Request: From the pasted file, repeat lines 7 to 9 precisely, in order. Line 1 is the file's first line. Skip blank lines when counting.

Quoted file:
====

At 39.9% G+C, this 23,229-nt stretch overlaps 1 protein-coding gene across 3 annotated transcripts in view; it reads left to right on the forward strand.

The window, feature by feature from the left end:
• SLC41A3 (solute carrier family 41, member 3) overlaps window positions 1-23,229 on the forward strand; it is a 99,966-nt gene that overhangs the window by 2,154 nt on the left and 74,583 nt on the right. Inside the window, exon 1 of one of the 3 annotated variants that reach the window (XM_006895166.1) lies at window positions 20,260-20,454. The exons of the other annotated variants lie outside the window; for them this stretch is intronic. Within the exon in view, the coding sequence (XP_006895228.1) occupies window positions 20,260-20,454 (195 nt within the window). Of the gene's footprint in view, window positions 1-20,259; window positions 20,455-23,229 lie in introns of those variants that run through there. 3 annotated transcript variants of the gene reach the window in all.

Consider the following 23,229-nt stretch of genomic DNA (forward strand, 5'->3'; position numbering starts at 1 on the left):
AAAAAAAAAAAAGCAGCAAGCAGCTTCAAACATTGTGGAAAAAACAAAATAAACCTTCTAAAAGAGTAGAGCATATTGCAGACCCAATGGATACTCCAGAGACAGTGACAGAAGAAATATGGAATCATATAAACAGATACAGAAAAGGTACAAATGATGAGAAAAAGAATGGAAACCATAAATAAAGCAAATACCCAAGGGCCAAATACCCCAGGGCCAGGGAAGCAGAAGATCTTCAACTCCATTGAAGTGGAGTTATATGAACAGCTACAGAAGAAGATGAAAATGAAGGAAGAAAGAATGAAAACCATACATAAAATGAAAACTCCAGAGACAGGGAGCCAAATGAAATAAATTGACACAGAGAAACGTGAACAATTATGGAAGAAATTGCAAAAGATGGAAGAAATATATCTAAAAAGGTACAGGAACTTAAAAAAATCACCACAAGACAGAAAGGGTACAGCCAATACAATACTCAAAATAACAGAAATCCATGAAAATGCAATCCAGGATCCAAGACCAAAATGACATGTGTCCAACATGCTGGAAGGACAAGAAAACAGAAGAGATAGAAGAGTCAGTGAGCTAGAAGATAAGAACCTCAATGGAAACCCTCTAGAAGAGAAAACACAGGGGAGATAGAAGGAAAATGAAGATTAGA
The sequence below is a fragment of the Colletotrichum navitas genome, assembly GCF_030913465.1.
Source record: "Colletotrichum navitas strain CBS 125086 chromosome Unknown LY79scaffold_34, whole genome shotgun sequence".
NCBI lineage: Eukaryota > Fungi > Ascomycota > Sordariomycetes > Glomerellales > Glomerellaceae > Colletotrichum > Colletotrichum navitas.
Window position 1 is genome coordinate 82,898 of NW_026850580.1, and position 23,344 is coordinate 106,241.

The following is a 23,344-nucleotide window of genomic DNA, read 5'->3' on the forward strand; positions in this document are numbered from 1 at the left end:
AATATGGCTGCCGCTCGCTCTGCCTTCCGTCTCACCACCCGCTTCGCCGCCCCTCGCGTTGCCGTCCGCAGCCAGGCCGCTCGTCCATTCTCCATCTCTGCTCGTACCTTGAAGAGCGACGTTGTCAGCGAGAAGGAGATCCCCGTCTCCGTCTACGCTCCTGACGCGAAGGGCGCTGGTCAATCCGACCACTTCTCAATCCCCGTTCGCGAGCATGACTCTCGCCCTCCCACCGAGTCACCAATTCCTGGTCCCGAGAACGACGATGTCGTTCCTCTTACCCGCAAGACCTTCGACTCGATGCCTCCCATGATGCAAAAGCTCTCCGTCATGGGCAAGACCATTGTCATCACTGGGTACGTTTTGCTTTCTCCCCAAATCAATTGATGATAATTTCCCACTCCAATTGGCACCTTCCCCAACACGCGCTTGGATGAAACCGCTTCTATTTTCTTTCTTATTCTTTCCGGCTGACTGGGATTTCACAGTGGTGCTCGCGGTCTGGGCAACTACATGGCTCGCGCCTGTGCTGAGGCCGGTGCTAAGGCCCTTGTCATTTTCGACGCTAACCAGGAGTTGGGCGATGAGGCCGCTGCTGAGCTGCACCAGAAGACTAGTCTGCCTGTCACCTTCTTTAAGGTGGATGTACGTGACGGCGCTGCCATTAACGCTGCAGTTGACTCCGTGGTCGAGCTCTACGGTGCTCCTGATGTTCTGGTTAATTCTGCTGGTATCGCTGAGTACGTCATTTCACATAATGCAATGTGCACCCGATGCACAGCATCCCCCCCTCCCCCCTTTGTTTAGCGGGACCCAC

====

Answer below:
Source record: "Colletotrichum navitas strain CBS 125086 chromosome Unknown LY79scaffold_34, whole genome shotgun sequence".
NCBI lineage: Eukaryota > Fungi > Ascomycota > Sordariomycetes > Glomerellales > Glomerellaceae > Colletotrichum > Colletotrichum navitas.
Window position 1 is genome coordinate 82,898 of NW_026850580.1, and position 23,344 is coordinate 106,241.